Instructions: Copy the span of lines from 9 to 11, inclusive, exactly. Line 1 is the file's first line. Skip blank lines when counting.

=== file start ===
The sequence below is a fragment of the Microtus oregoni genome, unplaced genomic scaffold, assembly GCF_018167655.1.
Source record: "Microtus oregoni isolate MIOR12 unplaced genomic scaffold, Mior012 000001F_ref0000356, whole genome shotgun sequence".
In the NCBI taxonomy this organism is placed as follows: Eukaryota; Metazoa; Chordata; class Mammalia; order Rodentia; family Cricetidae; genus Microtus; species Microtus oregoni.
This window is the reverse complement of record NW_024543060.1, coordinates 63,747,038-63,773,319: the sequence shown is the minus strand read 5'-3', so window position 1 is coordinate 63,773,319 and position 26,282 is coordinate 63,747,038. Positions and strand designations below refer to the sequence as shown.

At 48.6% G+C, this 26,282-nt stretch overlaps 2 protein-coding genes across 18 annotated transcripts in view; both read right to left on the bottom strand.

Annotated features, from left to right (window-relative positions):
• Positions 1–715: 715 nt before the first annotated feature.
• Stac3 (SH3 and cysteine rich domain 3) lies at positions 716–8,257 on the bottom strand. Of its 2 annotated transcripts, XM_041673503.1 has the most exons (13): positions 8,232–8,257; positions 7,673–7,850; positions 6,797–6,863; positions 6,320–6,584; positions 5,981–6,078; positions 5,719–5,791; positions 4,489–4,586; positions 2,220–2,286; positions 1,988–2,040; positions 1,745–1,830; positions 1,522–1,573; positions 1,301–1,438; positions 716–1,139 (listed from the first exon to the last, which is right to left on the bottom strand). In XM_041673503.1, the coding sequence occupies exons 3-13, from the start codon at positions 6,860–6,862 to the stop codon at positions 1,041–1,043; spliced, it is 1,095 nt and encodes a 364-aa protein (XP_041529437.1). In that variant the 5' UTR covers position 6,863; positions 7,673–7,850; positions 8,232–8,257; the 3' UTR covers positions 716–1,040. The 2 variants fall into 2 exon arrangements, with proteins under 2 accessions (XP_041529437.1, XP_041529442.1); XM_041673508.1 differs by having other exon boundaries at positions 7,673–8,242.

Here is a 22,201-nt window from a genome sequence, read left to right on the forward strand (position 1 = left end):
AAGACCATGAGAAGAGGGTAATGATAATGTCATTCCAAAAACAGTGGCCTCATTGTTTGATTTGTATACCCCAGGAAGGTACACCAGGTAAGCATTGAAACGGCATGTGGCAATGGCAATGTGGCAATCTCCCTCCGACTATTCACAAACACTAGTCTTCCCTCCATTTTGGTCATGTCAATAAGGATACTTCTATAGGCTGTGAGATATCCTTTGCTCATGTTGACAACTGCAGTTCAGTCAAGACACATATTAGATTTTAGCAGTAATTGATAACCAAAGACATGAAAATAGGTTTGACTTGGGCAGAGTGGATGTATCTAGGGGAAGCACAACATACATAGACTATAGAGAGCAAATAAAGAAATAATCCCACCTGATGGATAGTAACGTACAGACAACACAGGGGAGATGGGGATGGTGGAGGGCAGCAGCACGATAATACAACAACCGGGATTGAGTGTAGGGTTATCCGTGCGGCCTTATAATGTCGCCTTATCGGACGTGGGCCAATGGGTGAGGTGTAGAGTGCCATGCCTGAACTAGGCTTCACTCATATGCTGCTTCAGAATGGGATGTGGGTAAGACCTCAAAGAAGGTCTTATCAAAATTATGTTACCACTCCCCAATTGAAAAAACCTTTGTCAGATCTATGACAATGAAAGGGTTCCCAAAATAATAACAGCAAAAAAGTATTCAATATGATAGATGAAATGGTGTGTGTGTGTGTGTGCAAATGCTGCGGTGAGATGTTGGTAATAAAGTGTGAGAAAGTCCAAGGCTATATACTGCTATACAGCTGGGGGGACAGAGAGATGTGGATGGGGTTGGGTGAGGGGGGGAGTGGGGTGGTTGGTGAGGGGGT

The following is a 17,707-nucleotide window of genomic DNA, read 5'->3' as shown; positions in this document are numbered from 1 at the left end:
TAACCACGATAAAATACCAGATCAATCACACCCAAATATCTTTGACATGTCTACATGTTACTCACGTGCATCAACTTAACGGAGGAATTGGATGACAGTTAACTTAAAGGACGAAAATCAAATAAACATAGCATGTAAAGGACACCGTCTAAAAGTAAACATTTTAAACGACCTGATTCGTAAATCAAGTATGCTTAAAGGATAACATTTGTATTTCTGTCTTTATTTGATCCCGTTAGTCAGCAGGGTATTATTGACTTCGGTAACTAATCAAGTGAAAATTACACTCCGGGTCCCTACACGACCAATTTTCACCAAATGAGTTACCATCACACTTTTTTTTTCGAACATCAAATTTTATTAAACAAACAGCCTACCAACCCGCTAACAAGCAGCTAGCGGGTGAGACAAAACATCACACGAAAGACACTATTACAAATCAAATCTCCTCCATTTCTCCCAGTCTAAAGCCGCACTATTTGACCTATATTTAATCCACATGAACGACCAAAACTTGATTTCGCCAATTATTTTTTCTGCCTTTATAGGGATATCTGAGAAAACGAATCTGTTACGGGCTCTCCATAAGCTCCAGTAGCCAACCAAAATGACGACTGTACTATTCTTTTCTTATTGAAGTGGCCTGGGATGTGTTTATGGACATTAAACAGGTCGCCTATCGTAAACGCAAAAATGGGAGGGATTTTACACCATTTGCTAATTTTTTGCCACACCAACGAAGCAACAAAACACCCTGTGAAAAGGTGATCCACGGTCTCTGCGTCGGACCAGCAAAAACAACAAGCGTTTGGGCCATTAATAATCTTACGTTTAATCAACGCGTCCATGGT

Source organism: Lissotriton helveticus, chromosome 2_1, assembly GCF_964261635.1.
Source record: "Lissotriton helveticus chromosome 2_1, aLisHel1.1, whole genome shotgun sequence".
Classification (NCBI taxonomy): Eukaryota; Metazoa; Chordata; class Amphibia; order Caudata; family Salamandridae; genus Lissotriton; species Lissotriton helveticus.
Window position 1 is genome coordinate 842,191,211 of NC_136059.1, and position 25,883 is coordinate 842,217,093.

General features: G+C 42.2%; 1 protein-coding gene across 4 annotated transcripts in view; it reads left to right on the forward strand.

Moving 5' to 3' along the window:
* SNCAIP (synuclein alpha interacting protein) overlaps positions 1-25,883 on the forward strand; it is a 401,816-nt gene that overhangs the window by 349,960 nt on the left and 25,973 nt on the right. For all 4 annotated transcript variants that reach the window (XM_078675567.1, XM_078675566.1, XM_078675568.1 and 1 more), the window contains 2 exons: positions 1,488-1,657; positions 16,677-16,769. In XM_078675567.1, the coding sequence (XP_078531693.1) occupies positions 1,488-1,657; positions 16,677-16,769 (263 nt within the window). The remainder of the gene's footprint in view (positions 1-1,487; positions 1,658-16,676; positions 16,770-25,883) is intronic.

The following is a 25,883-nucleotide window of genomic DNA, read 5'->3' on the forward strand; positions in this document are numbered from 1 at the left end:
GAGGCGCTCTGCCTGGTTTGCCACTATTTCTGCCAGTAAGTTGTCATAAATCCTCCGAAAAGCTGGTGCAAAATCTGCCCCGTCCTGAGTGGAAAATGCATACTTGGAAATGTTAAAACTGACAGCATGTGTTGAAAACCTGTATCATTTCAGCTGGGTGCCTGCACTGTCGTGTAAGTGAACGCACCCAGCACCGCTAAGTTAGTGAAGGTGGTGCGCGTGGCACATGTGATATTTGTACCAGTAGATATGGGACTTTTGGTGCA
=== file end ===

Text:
Here is a 22,201-nt window from a genome sequence, read left to right on the forward strand (position 1 = left end):
AAGACCATGAGAAGAGGGTAATGATAATGTCATTCCAAAAACAGTGGCCTCATTGTTTGATTTGTATACCCCAGGAAGGTACACCAGGTAAGCATTGAAACGGCATGTGGCAATGGCAATGTGGCAATCTCCCTCCGACTATTCACAAACACTAGTCTTCCCTCCATTTTGGTCATGTCAATAAGGATACTTCTATAGGCTGTGAGATATCCTTTGCTCATGTTGACAACTGCAGTTCAGTCAAGACACATATTAGATTTTAGCAGTAATTGATAACCAAAGACATGAAAATAGGTTTGACTTGGGCAGAGTGGATGTATCTAGGGGAAGCACAACATACATAGACTATAGAGAGCAAATAAAGAAATAATCCCACCTGATGGATAGTAACGTACAGACAACACAGGGGAGATGGGGATGGTGGAGGGCAGCAGCACGATAATACAACAACCGGGATTGAGTGTAGGGTTATCCGTGCGGCCTTATAATGTCGCCTTATCGGACGTGGGCCAATGGGTGAGGTGTAGAGTGCCATGCCTGAACTAGGCTTCACTCATATGCTGCTTCAGAATGGGATGTGGGTAAGACCTCAAAGAAGGTCTTATCAAAATTATGTTACCACTCCCCAATTGAAAAAACCTTTGTCAGATCTATGACAATGAAAGGGTTCCCAAAATAATAACAGCAAAAAAGTATTCAATATGATAGATGAAATGGTGTGTGTGTGTGTGTGCAAATGCTGCGGTGAGATGTTGGTAATAAAGTGTGAGAAAGTCCAAGGCTATATACTGCTATACAGCTGGGGGGACAGAGAGATGTGGATGGGGTTGGGTGAGGGGGGGAGTGGGGTGGTTGGTGAGGGGGT

The following is a 17,707-nucleotide window of genomic DNA, read 5'->3' as shown; positions in this document are numbered from 1 at the left end: